Peruvian Cuisine

Peru is home to an array of dining experiences, from world-renowned restaurants to Indigenous recipes one can only experience deep in the jungle. The fresh flavors of Peruvian cuisine will leave your mouth watering for more South American delicacies.
Prepared By:

Ryan Tingle

Peruvian cuisine is reason enough to flock to the South American paradise of Peru. From award-winning restaurants to time-honored traditional cooking methods and plenty of fresh, seasonal flavors, here’s how to make the most of Peru’s food scene.

A Traditional Andean Meal in Cusco

Loaded with guinea pig, alpaca meat, fried trout, chicken soup, quinoa and a never ending supply of potatoes, the traditional Andeal meal is a must-have when visiting Peru. The country is home to over 3,000 varieties of potatoes and some of the best are found throughout the Sacred Valley, just around the corner from Cusco, the basecamp town for visitors to Machu Picchu.

Traditional Peruvian Cuisine includes roasted guinea pig, pork, potatoes, plantains and fish

Lima’s Award-Winning Dining

Lima is the melting pot of Peruvian cuisine as you can find restaurants with a focus on Andean, Amazonian and fine dining styles. The city is home to multiple restaurants ranked in the World’s 50 Best Restaurants top ten, with Maido and Central near the top. But the focus of the city’s culinary scene revolves around Pisco Sours and Ceviche. There is nothing like sitting cliffside over the Pacific Ocean in Lima at sunset with a Pisco Sour in hand along with the freshest plate of Ceviche you have ever laid eyes on. For the ultimate Ceviche, visit Al Toke Pez. Apart from Ceviche, you will always find locals munching on the famous Lomo Saltado (Peruvian stir fry) and Aji de Gallina (Peruvian Chicken stew), two Peruvian food staples.

Drink Pisco in Ica

Pisco, Peru’s national spirit, derives from the area surrounding the town of Ica in southwestern Peru. Ica is home to both the oldest winery in South America (Tacama) and the oldest distillery (La Caravedo) in ALL of the Americas. When the Spanish were colonizing Peru back in the late 1500’s they brought grapes with them. They found that the area’s windswept deserts weren’t making the quality of wine that they found back home, but they were able to produce something new—Pisco. To this day, Pisco is a staple in Peruvian cuisine and you will find the best of the best in the Ica region.

Pisco sours are a popular Peruvian cocktail

Adobo in Arequipa

Like Cusco and Lima, Arequipa has its own delicious food scene. You will find plenty of Papa and Rocoto Rellenos (stuffed potatoes and peppers) at the busy Mercado San Camilo while you can seek out Anticuchos (skewered beef hearts) at every street corner. For a cold day, Chupa de Camarones (shrimp soup) and Ocopa, boiled potatoes with a spicy peanut sauce, should warm you up.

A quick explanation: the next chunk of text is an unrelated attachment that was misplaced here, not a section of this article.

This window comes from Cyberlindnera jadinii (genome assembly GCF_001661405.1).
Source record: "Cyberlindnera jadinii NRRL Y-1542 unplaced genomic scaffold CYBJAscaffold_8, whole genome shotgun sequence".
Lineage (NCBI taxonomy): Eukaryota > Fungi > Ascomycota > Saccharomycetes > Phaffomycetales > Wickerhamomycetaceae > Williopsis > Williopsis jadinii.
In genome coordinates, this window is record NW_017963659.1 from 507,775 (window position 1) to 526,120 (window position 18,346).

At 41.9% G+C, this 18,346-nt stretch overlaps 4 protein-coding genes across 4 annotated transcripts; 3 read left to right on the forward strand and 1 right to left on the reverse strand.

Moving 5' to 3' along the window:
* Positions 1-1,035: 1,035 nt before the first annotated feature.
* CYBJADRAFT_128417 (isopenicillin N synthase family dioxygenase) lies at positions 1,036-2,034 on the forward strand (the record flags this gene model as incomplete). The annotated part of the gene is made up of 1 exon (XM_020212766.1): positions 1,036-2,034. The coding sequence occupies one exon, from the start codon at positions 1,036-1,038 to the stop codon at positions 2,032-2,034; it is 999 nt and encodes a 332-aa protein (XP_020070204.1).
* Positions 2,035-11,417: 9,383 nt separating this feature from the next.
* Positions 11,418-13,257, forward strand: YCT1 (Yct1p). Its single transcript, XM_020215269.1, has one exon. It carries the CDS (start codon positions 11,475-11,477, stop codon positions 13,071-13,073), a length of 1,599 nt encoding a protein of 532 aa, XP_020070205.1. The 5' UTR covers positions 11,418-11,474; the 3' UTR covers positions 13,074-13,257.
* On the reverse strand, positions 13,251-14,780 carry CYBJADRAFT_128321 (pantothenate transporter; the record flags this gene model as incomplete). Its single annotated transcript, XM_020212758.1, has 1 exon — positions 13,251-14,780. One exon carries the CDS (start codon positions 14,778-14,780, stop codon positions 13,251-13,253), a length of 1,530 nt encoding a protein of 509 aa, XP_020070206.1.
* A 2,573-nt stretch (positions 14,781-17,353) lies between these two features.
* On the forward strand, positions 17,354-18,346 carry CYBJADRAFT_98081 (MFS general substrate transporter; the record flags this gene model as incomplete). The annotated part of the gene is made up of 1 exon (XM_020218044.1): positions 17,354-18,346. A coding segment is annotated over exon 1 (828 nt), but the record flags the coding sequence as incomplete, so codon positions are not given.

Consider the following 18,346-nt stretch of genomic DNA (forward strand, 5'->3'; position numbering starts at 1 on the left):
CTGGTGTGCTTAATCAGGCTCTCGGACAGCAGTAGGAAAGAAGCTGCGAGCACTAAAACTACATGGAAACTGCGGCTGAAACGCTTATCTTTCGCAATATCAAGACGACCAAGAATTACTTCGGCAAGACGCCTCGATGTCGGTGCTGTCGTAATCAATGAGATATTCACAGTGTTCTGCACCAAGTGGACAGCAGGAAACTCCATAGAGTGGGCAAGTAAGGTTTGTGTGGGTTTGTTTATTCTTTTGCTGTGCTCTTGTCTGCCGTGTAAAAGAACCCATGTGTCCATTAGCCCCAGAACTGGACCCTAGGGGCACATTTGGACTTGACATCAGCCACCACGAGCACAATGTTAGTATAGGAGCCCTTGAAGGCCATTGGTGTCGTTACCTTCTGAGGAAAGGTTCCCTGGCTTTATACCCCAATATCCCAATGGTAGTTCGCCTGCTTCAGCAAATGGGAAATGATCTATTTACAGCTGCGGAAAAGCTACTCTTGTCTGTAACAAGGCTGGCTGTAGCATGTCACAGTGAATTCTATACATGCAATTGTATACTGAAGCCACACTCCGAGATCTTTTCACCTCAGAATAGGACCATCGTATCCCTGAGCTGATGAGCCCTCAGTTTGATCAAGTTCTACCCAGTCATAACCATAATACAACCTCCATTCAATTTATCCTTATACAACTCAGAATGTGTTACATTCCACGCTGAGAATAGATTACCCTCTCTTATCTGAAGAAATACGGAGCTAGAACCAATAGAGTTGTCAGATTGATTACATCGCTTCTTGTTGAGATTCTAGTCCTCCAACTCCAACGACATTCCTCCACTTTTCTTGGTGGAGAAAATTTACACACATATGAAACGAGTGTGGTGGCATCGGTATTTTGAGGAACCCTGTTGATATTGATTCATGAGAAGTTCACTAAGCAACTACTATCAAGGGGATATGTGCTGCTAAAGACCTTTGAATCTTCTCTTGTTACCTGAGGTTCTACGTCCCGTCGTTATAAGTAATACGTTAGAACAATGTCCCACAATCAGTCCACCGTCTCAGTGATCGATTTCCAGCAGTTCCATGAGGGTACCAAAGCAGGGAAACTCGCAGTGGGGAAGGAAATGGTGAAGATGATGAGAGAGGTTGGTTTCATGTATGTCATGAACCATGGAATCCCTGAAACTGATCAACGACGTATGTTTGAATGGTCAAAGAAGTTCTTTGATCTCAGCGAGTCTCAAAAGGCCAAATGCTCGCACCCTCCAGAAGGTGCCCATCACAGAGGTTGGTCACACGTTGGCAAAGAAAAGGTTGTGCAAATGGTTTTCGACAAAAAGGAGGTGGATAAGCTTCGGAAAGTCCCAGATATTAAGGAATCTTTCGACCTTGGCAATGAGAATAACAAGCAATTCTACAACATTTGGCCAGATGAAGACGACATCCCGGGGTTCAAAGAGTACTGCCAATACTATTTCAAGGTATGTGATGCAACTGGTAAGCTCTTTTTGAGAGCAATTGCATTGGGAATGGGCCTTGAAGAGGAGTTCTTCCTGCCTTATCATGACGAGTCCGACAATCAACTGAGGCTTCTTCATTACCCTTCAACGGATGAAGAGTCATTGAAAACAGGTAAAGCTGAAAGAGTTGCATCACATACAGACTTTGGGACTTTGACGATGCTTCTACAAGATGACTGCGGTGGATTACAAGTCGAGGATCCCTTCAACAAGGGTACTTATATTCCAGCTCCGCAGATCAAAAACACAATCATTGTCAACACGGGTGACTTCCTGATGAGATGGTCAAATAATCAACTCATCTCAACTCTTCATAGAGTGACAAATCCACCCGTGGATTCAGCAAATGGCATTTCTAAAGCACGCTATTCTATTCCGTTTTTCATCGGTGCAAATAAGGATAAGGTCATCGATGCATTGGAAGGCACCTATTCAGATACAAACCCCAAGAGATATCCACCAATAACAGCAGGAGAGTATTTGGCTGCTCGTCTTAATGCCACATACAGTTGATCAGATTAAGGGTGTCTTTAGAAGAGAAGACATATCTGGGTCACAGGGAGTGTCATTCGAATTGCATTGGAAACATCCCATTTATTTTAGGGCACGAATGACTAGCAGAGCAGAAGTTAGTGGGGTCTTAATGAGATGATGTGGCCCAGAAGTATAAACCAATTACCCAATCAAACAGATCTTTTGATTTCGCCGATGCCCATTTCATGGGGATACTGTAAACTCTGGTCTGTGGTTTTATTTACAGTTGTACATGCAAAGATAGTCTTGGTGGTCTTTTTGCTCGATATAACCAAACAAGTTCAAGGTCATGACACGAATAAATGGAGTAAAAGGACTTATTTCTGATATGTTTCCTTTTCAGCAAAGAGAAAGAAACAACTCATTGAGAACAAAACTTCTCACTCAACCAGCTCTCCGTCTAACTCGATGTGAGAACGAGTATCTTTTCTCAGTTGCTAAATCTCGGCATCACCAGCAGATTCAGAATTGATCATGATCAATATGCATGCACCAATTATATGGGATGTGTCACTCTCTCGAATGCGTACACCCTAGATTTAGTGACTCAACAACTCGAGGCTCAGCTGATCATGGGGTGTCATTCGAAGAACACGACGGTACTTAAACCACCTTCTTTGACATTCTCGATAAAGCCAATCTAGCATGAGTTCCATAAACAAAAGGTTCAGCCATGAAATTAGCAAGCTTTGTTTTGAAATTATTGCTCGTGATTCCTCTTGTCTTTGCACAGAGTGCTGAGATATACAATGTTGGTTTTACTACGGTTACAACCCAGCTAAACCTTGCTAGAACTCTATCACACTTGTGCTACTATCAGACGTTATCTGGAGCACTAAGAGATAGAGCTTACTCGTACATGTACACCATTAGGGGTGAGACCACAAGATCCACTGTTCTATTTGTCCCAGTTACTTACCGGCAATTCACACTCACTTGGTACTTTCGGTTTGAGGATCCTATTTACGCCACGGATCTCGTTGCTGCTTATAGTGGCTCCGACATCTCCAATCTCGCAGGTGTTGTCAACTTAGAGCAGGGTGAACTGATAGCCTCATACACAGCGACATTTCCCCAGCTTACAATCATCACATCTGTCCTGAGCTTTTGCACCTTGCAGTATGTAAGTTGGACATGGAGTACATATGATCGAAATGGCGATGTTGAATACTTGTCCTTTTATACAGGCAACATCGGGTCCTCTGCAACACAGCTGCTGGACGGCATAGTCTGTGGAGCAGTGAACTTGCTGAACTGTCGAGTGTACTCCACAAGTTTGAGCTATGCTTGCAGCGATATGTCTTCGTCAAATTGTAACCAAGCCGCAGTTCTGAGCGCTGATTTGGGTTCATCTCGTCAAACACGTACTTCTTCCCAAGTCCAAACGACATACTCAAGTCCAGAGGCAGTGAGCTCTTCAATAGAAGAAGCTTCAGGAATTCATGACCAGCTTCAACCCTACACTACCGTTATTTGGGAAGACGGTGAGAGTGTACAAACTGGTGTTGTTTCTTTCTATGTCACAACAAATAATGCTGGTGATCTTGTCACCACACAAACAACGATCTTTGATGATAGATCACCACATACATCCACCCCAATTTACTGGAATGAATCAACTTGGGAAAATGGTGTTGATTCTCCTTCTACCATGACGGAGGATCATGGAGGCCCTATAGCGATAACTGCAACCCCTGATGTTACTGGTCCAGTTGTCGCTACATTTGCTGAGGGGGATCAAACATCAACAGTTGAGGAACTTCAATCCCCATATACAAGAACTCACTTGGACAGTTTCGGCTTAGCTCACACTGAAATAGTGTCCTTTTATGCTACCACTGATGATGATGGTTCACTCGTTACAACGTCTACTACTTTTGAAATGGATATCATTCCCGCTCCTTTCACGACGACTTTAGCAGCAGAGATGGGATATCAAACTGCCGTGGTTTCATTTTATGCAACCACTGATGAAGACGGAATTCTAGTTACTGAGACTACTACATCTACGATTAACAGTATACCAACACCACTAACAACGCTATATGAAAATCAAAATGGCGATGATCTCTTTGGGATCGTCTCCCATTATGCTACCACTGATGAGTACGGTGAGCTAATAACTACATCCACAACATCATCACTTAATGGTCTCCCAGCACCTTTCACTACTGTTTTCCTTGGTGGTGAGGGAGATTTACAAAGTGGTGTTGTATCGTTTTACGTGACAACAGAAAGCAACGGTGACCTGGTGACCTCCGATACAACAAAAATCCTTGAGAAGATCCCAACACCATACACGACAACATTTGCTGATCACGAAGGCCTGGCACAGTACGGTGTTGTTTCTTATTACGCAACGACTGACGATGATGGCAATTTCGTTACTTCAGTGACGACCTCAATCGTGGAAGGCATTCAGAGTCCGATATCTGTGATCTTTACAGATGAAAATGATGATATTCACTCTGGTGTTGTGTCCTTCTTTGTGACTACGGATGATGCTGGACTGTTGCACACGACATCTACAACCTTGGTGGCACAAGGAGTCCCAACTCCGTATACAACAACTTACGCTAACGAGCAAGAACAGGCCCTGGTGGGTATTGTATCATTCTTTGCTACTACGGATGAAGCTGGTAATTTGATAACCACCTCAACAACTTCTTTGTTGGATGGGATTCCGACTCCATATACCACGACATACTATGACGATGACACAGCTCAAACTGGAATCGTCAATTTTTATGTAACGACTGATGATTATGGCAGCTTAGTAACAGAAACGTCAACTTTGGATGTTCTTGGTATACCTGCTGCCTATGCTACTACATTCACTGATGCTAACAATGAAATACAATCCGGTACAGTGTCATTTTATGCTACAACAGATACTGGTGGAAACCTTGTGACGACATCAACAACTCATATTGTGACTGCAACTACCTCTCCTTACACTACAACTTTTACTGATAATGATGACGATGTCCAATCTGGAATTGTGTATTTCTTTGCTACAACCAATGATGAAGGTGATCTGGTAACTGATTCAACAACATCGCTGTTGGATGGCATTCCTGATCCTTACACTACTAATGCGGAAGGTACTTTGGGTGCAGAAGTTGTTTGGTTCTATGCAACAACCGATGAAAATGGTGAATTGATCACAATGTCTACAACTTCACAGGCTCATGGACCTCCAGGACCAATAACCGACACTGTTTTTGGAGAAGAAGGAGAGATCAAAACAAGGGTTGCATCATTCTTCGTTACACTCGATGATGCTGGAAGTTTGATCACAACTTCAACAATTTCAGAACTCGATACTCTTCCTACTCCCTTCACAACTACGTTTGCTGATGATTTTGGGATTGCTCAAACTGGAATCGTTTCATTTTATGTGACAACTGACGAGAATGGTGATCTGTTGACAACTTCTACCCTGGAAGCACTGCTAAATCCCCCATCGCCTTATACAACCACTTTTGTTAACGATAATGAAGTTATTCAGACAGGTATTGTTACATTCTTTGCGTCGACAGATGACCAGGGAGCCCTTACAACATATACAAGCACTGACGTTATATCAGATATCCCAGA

The snacks of Arequipa embody Andean food culture well, but it’s the traditional Sunday meal that sets Arequipa apart. Adobo, a ridiculously savory and scrumptious pork soup, is a must-eat while in Arequipa. The pork chop is slowly simmered all day in a pot with onions, rocoto pepper, peppercorn, garlic, cumin, stock and other magical Peruvian spices. You will only find it as a special on Sunday afternoons, so order it fast before it sells out.

Ceviche and fresh fish are staples of Peruvian food

Recipes from the Amazon Rainforest

If you’re a foodie, you can’t go wrong with Amazonian cuisine. Probably the most famous dish from the Amazon, Juane, a bean and rice dish, will blow your mind. This traditional meal originating from the Peruvian jungles consists of chicken, olives, hard-boiled eggs, rice and beans seasoned with spices like turmeric, oregano, and cumin. The rice and beans are mashed together into a ball, stuffed with the rest of the ingredients, then steamed in waxy bijao leaves (similar to banana leaves). The final result makes for one of the best dishes in all of Peru.

If you like fish, good luck finding something more fresh-caught, buttery and as delicious as from the Amazon region. Mean and nasty in the water, but delectable on a plate, Piranha makes for an excellent dish. Steamed in palm leaves with some fresh herbs, this infamous fish melts like butter on your palate. Eating fish straight from the source of the Amazon River is quite a treat.

Along with eating Peruvian cuisine, meeting different native tribes and local people to learn about their practices and lifestyle is hands down one of the most unique things you could ever experience while visiitng Peru.

All photos featured in this article are courtesy of Ryan Tingle Photography.

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